but it is most definitely this: brazen.
and we all, at some time or another, are most definitely this: guilty.
and it feels most definitely this: sad.
and it causes most definitely this: devastation.
perhaps we need put on shoes and lay down our stones.
in the outstanding documentary “my octopus teacher” craig foster forges a relationship with an octopus in the south african kelp forest. every day he enters the cold water to search for her and over the period of about a year he bonded an intimate friendship with this amazing creature. when she disappears after a scare, he spends days seeking her, commenting, “i try to think like an octopus.” his success reuniting with her shows he is at least somewhat capable of thinking how she thinks, of seeing how she sees. your heart is filled watching the mutuality of their connection and you wonder why this level of reciprocal respect cannot exist more easily between human beings.
tuesday i had a hissy fit. i have mostly recuperated. i’m not sure where it started but it definitely was a meltdown. anxiety coupled with grief coupled with worry and angst with a pinch of frustration – the ingredients du jour for many of us on a given day in these difficult times. i went on about a propensity for letting things just roll off my back, making things ok, not speaking up – for myself – as often as i would wish or as often would seem apt. in my wild and wooly meltdown, i complained that others can do this and often do this – speak up, push back, say things are not ok – without incident, without remorse, without punitive measures, without concern. i stated examples in that way you do when you are ranting; there are many words you speak asfastasyoucan to make sure the other person keeps listening and there are also many punctuation words you linger on, stretching out the sound of them on your lips, exquisite cuss words that seem fitting at the time. these are not necessarily pretty, but they are definitely handy at providing emphasis. i ranted about neighbors playing music at absurd decibels in a house-dense community. i ranted about the internet and streaming and ridiculously small music royalties, an industry for independents, flailing. i ranted about my right hand’s range of motion plateau. i ranted about speaking up for myself and my rights as a woman, my rights as a professional, my rights as an employee. i ranted about not saying “no”. i ranted about losing my job. i ranted about those who claim to be caring and compassionate not even entertaining having any kind of discussion or dialogue. i ranted about ill-suited leaders in leadership positions, seemingly not being held answerable. i ranted about hypocrisy. i ranted about people’s silent complicity. i ranted about wanting to retort to others about their stance on politics, on gender and racial equality, on the pandemic, on climate change, on gun violence and gun control. i ranted that, even sans retort, even in even-keeled, calm, cool, collected and researched manner, it would be next to impossible to navigate debate. i ranted about the abyss in our nation that makes it impossible to have an intelligent, thoughtful and respectful conversation without vile getting in the way. i ranted about the inability for people to see things together. i ranted about missing my sweet babycat. i returned to the top, taking a breath and again ranted that others seem to do and say whatever they please, despite fallout or impact on others, despite truth or consequences, without care and with agenda, without benevolence and with mean-spiritedness, without kindness and with a lack of sensitivity. i ranted that i could not continue this way. i ranted, “if i can’t at 62, when is it that i can???” can’t what? can what? i’m not even sure i know. ranting is like that.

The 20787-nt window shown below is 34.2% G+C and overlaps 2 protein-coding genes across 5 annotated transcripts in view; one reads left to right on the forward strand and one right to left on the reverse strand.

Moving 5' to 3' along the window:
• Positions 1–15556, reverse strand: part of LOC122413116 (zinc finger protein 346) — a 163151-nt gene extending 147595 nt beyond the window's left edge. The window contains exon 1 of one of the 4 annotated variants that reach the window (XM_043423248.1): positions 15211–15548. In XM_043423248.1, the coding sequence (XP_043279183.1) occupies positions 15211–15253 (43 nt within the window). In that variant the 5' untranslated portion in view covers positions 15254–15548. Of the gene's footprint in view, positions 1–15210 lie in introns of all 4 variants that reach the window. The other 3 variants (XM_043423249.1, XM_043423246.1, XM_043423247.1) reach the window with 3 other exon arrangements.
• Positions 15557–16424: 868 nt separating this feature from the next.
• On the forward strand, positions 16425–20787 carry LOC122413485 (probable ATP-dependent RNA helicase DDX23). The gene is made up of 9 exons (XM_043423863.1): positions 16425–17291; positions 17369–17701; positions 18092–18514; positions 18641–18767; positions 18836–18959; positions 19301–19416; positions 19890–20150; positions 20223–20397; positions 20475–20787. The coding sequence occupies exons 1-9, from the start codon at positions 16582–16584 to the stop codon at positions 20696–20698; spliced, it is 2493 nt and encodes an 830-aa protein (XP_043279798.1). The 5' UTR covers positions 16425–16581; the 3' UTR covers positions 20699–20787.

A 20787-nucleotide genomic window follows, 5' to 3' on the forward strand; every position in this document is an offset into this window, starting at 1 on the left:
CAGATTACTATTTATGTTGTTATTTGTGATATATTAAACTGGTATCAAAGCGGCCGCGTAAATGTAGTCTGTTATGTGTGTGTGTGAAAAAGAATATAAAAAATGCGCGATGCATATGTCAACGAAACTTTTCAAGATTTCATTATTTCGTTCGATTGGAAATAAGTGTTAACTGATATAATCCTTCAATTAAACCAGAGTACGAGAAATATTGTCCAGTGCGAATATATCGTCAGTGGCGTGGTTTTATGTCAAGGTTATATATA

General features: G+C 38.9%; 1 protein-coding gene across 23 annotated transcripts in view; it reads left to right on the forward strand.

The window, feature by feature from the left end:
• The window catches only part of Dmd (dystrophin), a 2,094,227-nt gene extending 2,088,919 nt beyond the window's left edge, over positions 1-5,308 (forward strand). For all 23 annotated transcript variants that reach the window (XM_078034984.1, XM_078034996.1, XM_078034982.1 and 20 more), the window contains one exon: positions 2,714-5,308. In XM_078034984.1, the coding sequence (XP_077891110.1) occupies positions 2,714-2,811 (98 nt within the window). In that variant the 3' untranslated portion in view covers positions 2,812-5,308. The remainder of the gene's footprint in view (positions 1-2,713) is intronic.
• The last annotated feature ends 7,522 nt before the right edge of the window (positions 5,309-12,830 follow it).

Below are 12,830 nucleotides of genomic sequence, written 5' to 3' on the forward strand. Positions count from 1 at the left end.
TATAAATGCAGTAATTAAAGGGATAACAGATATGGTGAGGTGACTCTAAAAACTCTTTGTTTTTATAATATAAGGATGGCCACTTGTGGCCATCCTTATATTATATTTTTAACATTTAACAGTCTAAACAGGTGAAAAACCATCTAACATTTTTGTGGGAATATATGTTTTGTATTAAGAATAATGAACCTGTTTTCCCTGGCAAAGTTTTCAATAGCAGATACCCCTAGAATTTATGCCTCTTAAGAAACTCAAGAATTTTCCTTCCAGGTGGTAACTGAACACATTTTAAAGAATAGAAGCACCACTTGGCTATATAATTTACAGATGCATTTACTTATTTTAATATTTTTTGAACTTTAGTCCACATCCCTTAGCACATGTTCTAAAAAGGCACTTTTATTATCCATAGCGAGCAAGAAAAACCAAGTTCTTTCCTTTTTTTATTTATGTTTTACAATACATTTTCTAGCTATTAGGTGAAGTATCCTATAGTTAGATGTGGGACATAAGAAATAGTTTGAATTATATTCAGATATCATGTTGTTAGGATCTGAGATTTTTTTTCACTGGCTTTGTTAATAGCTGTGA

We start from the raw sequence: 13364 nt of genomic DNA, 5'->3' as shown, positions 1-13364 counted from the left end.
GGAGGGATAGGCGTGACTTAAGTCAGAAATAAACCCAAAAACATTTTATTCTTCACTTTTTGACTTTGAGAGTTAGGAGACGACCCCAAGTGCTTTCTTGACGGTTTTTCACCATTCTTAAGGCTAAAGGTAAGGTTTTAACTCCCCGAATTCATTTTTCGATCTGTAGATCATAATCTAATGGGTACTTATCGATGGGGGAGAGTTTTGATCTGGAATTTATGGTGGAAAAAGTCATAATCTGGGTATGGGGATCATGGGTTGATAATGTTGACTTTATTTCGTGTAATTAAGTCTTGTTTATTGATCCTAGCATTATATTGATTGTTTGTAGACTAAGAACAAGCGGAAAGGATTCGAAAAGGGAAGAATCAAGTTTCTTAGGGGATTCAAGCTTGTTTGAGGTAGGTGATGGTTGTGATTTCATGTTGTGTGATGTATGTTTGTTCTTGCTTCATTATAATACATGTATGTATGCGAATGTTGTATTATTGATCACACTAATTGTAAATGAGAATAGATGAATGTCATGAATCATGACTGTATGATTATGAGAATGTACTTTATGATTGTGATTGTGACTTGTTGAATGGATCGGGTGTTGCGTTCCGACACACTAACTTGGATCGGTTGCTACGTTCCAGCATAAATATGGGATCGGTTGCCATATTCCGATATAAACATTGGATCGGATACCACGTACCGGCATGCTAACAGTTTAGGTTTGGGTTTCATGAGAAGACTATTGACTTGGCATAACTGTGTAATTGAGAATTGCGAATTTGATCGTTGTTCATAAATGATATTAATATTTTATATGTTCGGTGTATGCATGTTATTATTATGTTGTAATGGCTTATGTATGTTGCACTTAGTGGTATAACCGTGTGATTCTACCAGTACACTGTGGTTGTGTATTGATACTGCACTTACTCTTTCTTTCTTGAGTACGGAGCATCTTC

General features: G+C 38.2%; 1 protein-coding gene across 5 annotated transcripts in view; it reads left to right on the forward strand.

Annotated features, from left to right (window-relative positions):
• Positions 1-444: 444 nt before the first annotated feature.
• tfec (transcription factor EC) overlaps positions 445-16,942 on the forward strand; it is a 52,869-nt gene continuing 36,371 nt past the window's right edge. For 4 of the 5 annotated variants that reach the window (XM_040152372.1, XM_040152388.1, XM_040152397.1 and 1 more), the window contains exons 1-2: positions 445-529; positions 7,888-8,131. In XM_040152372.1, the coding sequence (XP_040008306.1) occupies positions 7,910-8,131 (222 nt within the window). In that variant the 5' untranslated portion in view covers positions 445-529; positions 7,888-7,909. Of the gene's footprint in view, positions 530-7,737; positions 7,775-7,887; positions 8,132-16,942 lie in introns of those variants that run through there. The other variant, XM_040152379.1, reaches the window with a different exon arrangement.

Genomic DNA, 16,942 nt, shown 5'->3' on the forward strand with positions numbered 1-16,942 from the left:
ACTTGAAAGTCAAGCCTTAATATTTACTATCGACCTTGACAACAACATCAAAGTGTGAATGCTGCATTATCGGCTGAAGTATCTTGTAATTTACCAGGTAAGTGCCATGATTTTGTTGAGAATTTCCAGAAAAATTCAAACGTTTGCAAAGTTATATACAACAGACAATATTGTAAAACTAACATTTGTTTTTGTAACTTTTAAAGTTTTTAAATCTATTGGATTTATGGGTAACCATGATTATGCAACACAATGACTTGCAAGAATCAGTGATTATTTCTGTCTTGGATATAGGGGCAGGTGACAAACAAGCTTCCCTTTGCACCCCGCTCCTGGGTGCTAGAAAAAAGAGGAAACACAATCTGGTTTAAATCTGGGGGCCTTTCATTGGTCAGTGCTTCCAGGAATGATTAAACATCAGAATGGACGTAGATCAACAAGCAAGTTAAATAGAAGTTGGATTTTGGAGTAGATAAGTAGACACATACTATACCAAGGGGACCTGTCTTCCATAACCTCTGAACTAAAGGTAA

it would seem that possibly a kelp forest off the coast, deep dives with a weight belt, times of holding one’s breath minutes at a time might aid in establishing some sort of common ground. it worked for craig foster and his fantastic octopus. he carefully, and without antagonizing her or scaring her or moving too quickly, watched her in her short life. he passively, without interfering or having self-serving agenda, watched her deal with day-to-day life, with adversity, with terror, with the pecking order that comes in the ocean. he watched her gracefully and intelligently co-exist with stunning creatures of the sea. he was saddened when she was hurt; he mourned her when she died. relationship. a kinship crossing natural boundaries.
we humans…we have much to learn. we have brains that refuse to look for new factual knowledge, hearts that refuse to respect all love as love, eyes that refuse to attempt empathy or fairness and see what others see. maybe we should spend some time immersed in the vast ocean, in a kelp forest. or maybe we should try harder. or maybe we should spend some time answering the important questions of our hissy fits.